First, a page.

Last night at Urban Zen—Donna Karan’s West Village boutique of international fashion, furniture and accessories—designers, buyers, educators, and even a few celebrities (we’re looking at you Bernadette Peters!) gathered to admire a gorgeous display of statues made of reclaimed fabrics, geometric ornaments carved from soft obeche wood and vases wrapped in dried tobacco leaves.
The projects, which were on sale as part of Urban Zen Soulful Economy Marketplace, are the creations of Haitian artisans working under the tutelage of designer Paula Coles and Parsons School of Design alumni and faculty stationed at Donna Karan’s Design, Organization, Training (DOT) Center in Port Au Prince, Haiti.
For Haitian artisans, the DOT is a rare opportunity to receive the training and tools needed to complete their designs. For Parsons graduates—Mochi Liu (Architecture ’15), Amanda Evengard (Product Design ’15), Ekaterina Kulikova (Fashion Studies ’15) and Jennifer June (Interior Design ’16)—it’s a chance to share their skills and engage with Haiti’s thriving artisan community.
“Working with the artisans of Haiti with the support of Donna and Paula has been an amazing experience,” Liu said during the Urban Zen Soulful Economy Marketplace. “At the beginning, I thought we were all going down there to teach. But soon, we found out that we were also there to learn.”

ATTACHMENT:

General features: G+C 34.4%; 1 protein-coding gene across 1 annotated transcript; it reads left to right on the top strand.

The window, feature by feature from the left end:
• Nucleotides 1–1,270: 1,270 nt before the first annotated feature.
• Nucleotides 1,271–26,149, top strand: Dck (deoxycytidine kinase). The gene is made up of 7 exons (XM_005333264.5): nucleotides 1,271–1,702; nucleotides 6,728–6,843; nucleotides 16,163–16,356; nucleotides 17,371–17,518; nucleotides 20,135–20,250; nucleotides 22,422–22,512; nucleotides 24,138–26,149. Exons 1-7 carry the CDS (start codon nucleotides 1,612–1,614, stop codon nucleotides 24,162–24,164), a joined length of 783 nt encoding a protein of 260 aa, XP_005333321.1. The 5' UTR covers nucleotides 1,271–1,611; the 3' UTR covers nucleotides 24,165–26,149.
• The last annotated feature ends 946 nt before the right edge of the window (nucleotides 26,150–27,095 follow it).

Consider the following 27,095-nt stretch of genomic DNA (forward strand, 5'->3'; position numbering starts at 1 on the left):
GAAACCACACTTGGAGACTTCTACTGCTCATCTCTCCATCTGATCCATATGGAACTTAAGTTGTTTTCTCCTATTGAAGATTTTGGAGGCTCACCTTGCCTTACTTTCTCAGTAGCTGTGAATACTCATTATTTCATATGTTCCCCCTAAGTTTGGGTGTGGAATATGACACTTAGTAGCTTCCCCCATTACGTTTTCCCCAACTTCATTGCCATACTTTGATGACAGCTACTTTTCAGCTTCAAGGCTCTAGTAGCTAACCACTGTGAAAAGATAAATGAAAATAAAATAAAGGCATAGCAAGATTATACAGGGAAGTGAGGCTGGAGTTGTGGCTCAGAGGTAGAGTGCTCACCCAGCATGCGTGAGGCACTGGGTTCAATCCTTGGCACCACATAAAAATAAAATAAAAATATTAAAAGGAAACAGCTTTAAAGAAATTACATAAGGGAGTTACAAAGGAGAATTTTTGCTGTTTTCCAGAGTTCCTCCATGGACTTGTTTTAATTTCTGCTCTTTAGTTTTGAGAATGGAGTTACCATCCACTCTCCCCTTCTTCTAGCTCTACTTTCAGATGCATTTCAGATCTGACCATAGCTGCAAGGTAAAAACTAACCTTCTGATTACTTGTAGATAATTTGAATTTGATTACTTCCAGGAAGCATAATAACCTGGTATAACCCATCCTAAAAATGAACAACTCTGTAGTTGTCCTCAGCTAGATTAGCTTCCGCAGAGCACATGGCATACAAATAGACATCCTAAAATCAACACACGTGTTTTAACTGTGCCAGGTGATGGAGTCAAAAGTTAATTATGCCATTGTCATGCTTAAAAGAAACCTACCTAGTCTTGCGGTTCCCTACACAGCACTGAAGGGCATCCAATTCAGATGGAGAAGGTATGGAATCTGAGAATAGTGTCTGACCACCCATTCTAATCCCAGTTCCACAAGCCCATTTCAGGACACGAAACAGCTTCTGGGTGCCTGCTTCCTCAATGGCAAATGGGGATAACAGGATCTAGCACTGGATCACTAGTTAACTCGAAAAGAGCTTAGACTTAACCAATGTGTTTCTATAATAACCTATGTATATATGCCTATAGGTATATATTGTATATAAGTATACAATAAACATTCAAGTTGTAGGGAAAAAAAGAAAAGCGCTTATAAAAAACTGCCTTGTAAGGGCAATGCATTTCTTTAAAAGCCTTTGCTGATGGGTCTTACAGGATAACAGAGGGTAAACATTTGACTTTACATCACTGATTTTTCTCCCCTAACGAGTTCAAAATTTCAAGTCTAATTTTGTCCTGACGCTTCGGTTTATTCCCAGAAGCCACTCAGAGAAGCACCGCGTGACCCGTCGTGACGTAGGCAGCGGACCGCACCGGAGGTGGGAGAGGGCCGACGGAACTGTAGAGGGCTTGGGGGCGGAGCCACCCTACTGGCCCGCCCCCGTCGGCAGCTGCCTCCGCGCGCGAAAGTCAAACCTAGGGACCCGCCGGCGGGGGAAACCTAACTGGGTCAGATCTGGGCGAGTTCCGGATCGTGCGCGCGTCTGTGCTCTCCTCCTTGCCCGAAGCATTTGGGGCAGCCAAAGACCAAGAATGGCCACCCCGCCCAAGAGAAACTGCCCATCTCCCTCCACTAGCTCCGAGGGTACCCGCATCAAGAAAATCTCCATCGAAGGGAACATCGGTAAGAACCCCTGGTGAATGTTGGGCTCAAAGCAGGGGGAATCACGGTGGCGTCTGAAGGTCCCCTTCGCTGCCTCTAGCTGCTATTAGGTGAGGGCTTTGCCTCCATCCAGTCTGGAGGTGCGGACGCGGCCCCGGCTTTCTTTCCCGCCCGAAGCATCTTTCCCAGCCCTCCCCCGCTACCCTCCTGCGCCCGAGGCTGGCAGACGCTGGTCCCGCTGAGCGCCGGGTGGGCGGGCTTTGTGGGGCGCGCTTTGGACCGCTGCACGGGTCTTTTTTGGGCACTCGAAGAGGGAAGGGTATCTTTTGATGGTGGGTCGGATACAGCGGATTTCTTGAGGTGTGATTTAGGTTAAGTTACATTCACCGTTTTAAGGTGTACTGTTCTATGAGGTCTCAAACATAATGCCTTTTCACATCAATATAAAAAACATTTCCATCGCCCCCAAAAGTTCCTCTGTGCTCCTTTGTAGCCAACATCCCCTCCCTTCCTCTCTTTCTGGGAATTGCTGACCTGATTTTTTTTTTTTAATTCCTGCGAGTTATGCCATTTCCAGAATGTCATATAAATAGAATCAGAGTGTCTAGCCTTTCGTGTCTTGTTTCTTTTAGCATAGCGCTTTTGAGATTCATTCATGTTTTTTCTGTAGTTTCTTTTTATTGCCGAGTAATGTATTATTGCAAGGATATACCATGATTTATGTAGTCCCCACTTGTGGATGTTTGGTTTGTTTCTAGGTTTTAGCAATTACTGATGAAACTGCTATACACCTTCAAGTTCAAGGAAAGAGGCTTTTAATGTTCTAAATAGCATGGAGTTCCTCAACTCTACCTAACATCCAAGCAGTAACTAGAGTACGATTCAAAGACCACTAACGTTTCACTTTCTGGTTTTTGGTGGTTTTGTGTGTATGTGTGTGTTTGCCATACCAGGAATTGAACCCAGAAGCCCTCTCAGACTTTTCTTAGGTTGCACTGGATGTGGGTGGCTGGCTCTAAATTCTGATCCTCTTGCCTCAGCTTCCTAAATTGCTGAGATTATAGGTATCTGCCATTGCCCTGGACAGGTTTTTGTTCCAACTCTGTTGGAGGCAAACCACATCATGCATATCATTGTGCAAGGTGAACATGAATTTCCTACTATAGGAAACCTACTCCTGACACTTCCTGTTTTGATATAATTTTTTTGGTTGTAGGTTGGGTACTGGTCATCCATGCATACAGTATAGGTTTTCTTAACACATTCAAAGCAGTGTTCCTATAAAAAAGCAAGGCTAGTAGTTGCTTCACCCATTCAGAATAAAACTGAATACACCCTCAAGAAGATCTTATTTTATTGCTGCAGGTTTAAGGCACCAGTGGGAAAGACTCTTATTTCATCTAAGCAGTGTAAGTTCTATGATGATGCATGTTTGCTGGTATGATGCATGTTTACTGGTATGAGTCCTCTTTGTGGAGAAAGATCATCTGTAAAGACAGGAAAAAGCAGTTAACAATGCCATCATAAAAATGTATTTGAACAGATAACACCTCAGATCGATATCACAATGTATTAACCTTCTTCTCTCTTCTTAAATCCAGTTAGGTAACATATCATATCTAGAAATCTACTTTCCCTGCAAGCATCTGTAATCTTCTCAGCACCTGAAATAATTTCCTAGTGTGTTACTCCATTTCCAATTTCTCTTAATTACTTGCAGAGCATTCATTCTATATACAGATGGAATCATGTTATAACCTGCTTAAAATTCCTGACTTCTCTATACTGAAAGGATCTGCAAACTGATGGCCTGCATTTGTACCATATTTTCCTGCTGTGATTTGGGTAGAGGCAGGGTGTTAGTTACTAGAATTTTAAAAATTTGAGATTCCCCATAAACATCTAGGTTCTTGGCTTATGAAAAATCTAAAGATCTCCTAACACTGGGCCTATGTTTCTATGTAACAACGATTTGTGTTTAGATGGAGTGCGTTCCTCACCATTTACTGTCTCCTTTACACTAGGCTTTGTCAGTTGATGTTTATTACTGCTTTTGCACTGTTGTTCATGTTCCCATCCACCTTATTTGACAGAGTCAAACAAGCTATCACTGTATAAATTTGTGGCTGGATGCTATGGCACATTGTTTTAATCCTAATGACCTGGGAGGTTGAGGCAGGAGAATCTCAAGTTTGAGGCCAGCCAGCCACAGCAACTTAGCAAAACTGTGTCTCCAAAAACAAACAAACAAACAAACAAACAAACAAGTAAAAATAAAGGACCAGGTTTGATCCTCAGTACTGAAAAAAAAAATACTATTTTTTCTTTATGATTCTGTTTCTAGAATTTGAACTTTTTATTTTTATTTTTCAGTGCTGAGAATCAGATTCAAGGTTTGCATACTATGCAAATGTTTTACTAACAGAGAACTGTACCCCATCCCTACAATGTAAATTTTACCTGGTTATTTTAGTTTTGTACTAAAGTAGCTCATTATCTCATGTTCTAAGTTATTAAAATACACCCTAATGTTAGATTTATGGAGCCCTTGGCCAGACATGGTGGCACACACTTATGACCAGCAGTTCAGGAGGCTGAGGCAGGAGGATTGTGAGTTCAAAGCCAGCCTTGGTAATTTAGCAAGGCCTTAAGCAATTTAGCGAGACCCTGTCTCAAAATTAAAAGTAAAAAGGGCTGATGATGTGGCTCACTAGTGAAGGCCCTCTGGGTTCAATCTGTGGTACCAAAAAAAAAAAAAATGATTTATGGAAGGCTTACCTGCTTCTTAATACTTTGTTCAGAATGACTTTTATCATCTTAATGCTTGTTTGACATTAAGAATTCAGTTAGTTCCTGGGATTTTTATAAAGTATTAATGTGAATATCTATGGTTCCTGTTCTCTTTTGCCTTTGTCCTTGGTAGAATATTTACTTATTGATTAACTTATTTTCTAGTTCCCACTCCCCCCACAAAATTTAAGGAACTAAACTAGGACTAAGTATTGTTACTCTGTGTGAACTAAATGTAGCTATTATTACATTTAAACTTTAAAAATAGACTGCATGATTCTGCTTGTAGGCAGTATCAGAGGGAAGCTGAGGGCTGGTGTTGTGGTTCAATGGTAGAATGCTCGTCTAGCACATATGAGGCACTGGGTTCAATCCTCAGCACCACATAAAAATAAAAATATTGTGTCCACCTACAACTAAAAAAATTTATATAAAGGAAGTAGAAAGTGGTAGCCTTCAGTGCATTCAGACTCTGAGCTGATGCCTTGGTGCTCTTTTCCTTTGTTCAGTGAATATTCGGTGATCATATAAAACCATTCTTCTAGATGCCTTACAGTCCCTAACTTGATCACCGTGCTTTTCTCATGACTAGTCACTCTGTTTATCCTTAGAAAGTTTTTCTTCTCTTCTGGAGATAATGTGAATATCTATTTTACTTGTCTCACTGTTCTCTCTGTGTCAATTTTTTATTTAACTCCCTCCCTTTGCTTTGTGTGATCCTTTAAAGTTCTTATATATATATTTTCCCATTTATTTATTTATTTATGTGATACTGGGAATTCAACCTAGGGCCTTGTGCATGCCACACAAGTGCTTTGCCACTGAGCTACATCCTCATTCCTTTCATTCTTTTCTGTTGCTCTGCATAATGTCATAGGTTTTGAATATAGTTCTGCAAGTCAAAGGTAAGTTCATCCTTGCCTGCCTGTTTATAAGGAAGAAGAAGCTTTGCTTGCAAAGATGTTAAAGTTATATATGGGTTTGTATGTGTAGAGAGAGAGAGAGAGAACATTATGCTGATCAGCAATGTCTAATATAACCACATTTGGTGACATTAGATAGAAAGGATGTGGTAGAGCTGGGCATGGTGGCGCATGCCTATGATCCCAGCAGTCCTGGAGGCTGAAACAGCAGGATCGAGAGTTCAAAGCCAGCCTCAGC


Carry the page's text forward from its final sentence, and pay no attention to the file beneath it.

Founded by Donna Karen’s Urban Zen Foundation, the DOT was established to help bridge Haiti’s traditional artisan techniques with modern design innovations to succeed in today’s global marketplace. This year, Parsons graduates have made two trips to the DOT where they have led workshops for local artisans in jewelry, textile development, leather, pottery, hand dying, printing and beading.
Parsons was integral in the creation of the DOT. From Donna Karan’s initial idea to support local Haitian artisans to the realities of a new space and a concrete plan for DOT, the project has been almost two years in the making. Alison Mears, director of Parsons’ Healthy Materials Lab, worked closely with Karan’s Urban Zen Foundation to design and develop the design of DOT.
“This project embodies many of the core values that make Parsons the groundbreaking institution that it is: a commitment to social engagement, a focus on sustainable design, and a strong connection to the global community,” said Parsons Executive Dean Joel Towers. “Students who travel to Haiti have had the opportunity to gain invaluable experience by working alongside a fashion icon and the local artisan community to elevate Haiti’s design industry.”